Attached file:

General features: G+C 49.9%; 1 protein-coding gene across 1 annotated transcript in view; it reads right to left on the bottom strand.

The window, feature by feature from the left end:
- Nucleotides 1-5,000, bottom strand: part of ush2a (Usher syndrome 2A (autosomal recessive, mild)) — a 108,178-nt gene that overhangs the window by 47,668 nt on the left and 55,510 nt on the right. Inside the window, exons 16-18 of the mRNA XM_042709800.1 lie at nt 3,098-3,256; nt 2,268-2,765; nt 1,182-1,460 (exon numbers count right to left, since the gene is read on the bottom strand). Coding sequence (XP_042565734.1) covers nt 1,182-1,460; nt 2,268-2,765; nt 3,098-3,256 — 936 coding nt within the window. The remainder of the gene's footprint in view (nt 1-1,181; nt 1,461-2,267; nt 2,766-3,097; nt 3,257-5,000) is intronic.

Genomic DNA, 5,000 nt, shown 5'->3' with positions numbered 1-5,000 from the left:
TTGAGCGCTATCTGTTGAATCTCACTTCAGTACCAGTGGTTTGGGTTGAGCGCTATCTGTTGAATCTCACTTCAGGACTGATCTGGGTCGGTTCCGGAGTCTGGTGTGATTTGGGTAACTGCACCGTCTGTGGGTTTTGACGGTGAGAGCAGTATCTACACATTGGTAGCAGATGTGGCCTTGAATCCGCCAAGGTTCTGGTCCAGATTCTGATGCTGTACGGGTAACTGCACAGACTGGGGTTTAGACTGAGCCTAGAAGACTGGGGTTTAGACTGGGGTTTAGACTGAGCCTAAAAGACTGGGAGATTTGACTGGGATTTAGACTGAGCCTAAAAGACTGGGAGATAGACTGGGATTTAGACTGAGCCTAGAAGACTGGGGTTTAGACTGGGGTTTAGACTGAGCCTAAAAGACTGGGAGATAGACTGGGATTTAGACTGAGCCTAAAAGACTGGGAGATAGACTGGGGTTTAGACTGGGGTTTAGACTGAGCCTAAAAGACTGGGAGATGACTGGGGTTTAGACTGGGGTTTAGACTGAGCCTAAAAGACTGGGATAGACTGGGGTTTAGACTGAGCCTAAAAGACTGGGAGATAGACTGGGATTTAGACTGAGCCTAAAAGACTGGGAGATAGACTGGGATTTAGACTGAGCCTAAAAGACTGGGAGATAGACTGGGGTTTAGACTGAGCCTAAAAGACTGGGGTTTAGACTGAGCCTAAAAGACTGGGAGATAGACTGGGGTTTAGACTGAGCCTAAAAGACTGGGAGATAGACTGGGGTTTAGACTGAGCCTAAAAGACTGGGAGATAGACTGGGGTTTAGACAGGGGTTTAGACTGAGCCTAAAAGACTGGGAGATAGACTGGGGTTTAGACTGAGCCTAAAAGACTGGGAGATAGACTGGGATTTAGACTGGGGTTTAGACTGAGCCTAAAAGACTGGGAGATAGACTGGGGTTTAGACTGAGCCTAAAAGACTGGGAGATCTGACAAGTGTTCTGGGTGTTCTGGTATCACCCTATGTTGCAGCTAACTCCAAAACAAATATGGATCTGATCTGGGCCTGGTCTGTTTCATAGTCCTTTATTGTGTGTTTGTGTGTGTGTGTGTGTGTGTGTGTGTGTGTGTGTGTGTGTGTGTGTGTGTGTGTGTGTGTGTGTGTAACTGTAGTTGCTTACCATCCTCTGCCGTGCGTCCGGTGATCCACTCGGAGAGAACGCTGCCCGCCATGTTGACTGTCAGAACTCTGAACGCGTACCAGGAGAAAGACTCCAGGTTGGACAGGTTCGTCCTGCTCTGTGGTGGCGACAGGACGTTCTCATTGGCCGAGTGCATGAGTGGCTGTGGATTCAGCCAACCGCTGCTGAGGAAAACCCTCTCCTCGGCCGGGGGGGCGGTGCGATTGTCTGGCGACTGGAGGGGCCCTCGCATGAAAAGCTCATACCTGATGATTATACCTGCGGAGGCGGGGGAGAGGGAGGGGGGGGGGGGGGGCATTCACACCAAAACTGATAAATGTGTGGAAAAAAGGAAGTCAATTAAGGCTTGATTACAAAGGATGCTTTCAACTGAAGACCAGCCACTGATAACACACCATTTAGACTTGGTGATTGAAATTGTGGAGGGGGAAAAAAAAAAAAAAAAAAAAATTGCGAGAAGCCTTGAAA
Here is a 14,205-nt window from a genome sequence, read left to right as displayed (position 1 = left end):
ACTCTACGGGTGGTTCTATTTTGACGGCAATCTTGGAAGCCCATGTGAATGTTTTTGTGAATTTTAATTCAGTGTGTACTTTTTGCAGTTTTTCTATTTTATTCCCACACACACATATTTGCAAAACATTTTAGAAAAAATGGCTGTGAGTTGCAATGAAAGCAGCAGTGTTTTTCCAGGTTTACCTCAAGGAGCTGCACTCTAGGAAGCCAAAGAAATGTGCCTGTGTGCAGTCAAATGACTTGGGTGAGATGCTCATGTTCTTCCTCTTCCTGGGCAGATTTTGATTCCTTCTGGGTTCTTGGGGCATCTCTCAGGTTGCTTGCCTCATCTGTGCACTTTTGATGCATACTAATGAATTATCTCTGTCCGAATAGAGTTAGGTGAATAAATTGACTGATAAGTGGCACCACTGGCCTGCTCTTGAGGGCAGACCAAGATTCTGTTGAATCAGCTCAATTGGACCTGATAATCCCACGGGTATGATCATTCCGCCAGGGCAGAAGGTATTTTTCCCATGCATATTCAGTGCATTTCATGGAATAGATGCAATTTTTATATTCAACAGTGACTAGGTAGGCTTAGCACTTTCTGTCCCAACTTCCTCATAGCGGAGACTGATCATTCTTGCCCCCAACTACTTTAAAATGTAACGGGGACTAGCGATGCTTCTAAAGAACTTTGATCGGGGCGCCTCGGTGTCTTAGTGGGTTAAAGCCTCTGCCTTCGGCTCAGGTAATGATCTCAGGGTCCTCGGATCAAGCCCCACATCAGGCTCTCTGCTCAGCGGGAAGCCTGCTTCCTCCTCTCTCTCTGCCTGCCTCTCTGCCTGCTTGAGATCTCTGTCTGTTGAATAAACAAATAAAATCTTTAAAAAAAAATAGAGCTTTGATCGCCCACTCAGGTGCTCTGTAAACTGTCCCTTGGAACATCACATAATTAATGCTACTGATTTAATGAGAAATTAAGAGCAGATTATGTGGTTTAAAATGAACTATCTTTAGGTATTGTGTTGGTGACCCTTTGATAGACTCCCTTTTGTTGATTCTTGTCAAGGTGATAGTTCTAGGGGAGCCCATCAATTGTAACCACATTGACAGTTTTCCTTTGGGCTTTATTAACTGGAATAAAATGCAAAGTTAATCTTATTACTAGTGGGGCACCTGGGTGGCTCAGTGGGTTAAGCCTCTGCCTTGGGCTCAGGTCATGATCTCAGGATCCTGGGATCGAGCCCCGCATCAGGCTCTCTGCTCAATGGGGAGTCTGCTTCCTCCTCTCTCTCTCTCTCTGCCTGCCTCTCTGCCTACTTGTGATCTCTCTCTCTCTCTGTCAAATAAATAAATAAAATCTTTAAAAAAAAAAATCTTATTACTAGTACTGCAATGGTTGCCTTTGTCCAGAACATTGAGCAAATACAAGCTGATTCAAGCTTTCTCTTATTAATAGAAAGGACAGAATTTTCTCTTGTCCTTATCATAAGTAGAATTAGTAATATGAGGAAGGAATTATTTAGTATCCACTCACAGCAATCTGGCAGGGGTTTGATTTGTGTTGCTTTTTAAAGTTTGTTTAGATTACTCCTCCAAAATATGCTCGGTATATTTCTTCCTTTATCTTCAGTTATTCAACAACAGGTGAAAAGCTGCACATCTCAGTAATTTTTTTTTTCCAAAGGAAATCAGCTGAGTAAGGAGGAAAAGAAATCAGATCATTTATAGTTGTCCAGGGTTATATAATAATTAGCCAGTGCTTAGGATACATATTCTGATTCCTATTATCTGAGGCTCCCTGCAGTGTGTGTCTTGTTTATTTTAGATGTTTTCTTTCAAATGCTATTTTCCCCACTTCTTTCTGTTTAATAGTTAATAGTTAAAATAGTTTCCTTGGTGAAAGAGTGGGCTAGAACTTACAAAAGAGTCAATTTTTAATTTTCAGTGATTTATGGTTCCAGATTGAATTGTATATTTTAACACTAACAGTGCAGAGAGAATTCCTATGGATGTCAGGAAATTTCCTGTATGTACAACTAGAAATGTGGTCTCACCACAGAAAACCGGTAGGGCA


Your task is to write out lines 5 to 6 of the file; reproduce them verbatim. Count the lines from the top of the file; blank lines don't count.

TTGAGCGCTATCTGTTGAATCTCACTTCAGTACCAGTGGTTTGGGTTGAGCGCTATCTGTTGAATCTCACTTCAGGACTGATCTGGGTCGGTTCCGGAGTCTGGTGTGATTTGGGTAACTGCACCGTCTGTGGGTTTTGACGGTGAGAGCAGTATCTACACATTGGTAGCAGATGTGGCCTTGAATCCGCCAAGGTTCTGGTCCAGATTCTGATGCTGTACGGGTAACTGCACAGACTGGGGTTTAGACTGAGCCTAGAAGACTGGGGTTTAGACTGGGGTTTAGACTGAGCCTAAAAGACTGGGAGATTTGACTGGGATTTAGACTGAGCCTAAAAGACTGGGAGATAGACTGGGATTTAGACTGAGCCTAGAAGACTGGGGTTTAGACTGGGGTTTAGACTGAGCCTAAAAGACTGGGAGATAGACTGGGATTTAGACTGAGCCTAAAAGACTGGGAGATAGACTGGGGTTTAGACTGGGGTTTAGACTGAGCCTAAAAGACTGGGAGATGACTGGGGTTTAGACTGGGGTTTAGACTGAGCCTAAAAGACTGGGATAGACTGGGGTTTAGACTGAGCCTAAAAGACTGGGAGATAGACTGGGATTTAGACTGAGCCTAAAAGACTGGGAGATAGACTGGGATTTAGACTGAGCCTAAAAGACTGGGAGATAGACTGGGGTTTAGACTGAGCCTAAAAGACTGGGGTTTAGACTGAGCCTAAAAGACTGGGAGATAGACTGGGGTTTAGACTGAGCCTAAAAGACTGGGAGATAGACTGGGGTTTAGACTGAGCCTAAAAGACTGGGAGATAGACTGGGGTTTAGACAGGGGTTTAGACTGAGCCTAAAAGACTGGGAGATAGACTGGGGTTTAGACTGAGCCTAAAAGACTGGGAGATAGACTGGGATTTAGACTGGGGTTTAGACTGAGCCTAAAAGACTGGGAGATAGACTGGGGTTTAGACTGAGCCTAAAAGACTGGGAGATCTGACAAGTGTTCTGGGTGTTCTGGTATCACCCTATGTTGCAGCTAACTCCAAAACAAATATGGATCTGATCTGGGCCTGGTCTGTTTCATAGTCCTTTATTGTGTGTTTGTGTGTGTGTGTGTGTGTGTGTGTGTGTGTGTGTGTGTGTGTGTGTGTGTGTGTGTGTGTGTGTGTAACTGTAGTTGCTTACCATCCTCTGCCGTGCGTCCGGTGATCCACTCGGAGAGAACGCTGCCCGCCATGTTGACTGTCAGAACTCTGAACGCGTACCAGGAGAAAGACTCCAGGTTGGACAGGTTCGTCCTGCTCTGTGGTGGCGACAGGACGTTCTCATTGGCCGAGTGCATGAGTGGCTGTGGATTCAGCCAACCGCTGCTGAGGAAAACCCTCTCCTCGGCCGGGGGGGCGGTGCGATTGTCTGGCGACTGGAGGGGCCCTCGCATGAAAAGCTCATACCTGATGATTATACCTGCGGAGGCGGGGGAGAGGGAGGGGGGGGGGGGGGGCATTCACACCAAAACTGATAAATGTGTGGAAAAAAGGAAGTCAATTAAGGCTTGATTACAAAGGATGCTTTCAACTGAAGACCAGCCACTGATAACACACCATTTAGACTTGGTGATTGAAATTGTGGAGGGGGAAAAAAAAAAAAAAAAAAAAATTGCGAGAAGCCTTGAAA
Here is a 14,205-nt window from a genome sequence, read left to right as displayed (position 1 = left end):